Wedding businesses ‘should be able to say no to gays’

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This week the States Assembly is due to debate proposals from Chief Minister Ian Gorst to formally approve same-sex marriage.

Within the minister’s proposals, provisions are made that would allow a clergyman to refuse to perform or officiate a same-sex marriage on religious grounds.

However, the Rev Martyn Shea, chairman of the Jersey Evangelical Alliance, has said that ‘conscience clauses’ should be included within marriage laws which would allow religious individuals the right to refuse to rent or hire out venues, as well as to decline to perform or provide business services to same-sex couples.

And he says that changes should be made to the discrimination law which would protect employers from legal proceedings should they make a decision regarding the hiring or firing of an employee on religious grounds.

Mr Shea has written to the Corporate Services Scrutiny Panel – which has already indicated that it will review the proposed same-sex marriage legislation because of concerns about its wording and the number of amendments that have been lodged – arguing that religious Islanders needed better protection from the law should they object to same-sex marriage on religious grounds.

He said that he was not trying to halt or delay the legislation from coming into force, but said that businesses and performers needed protection, as they could face prosecution and a £10,000 fine under discrimination laws should they refuse to take part in the ceremony.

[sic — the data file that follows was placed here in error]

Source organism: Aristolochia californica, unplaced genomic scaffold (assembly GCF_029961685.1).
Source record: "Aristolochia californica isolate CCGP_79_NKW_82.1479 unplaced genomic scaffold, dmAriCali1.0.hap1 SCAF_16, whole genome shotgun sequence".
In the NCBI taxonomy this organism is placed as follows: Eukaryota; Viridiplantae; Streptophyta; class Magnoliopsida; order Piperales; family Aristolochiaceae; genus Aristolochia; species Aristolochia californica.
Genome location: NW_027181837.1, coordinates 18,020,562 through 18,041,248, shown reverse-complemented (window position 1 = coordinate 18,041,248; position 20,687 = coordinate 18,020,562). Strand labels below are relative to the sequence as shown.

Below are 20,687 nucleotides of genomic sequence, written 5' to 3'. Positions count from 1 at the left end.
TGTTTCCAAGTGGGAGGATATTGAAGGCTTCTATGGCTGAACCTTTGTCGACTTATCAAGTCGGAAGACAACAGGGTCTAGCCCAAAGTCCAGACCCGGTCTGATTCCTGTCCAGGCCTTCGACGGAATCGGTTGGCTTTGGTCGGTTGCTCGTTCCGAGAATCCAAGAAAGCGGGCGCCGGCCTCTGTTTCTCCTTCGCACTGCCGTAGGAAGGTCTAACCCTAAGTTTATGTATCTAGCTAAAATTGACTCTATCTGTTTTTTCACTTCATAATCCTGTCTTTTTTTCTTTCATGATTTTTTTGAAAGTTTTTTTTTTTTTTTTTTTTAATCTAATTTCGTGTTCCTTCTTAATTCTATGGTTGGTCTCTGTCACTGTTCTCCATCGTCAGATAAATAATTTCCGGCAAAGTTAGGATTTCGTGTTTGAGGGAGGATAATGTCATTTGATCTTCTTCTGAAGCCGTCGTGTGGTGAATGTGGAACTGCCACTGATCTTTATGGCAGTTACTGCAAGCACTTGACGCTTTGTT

Mr Shea said: ‘We seek to build a community in Jersey where mutual respect and tolerance, freedom of expression and freedom of religion are upheld, and we need to be especially careful when we ask individuals or organisations to act in a way that goes against their conscience or their faith.

‘We have had a number of Christian photographers, professional musicians and organists who have raised with us their growing concern that if they were to turn down an invitation to play at a same-sex marriage they could face a fine or a charge of discrimination.’

He added that as well as marriage clauses, Christian teachers and social workers had raised concerns about being able to express their views on marriage and the use of buildings and community centres for functions such as same-sex wedding receptions.

The JEA represents 17 member churches and Mr Shea said that concerns were shared by a number of other religious groups in the Island.

A memo from the Christian Legal Centre has also been sent to several politicians which suggests changing the proposals. The memo also states that a conscience clause should also be written into the law regarding fostering, adding that a child has the ‘right to be raised by a mother and a father’.

Deputy Sam Mézec, the chairman of Reform Jersey, said that the memo makes ‘homophobic claims’ about gay people and that the document was attempting to persuade States Members to allow discrimination against same-sex couples.

He said: ‘Their document makes the usual homophobic claims that gay people are a danger to children and claims that the equality agenda is the proliferation of sexual-orientation privileges.

‘These people do not represent the vast majority of religious people I know, who are completely committed to equality for gay people, and whose faith inspires them to work to help vulnerable people both in Jersey and abroad, and doesn’t inspire them to go out of their way to argue for institutional discrimination against others.

‘I’m confident that the States will get round to introducing same-sex marriage sooner rather than later, and those who struggle to contain their indignation at the idea of decent and hard-working gay couples getting to be happy like the rest of us will just have to get over it.’

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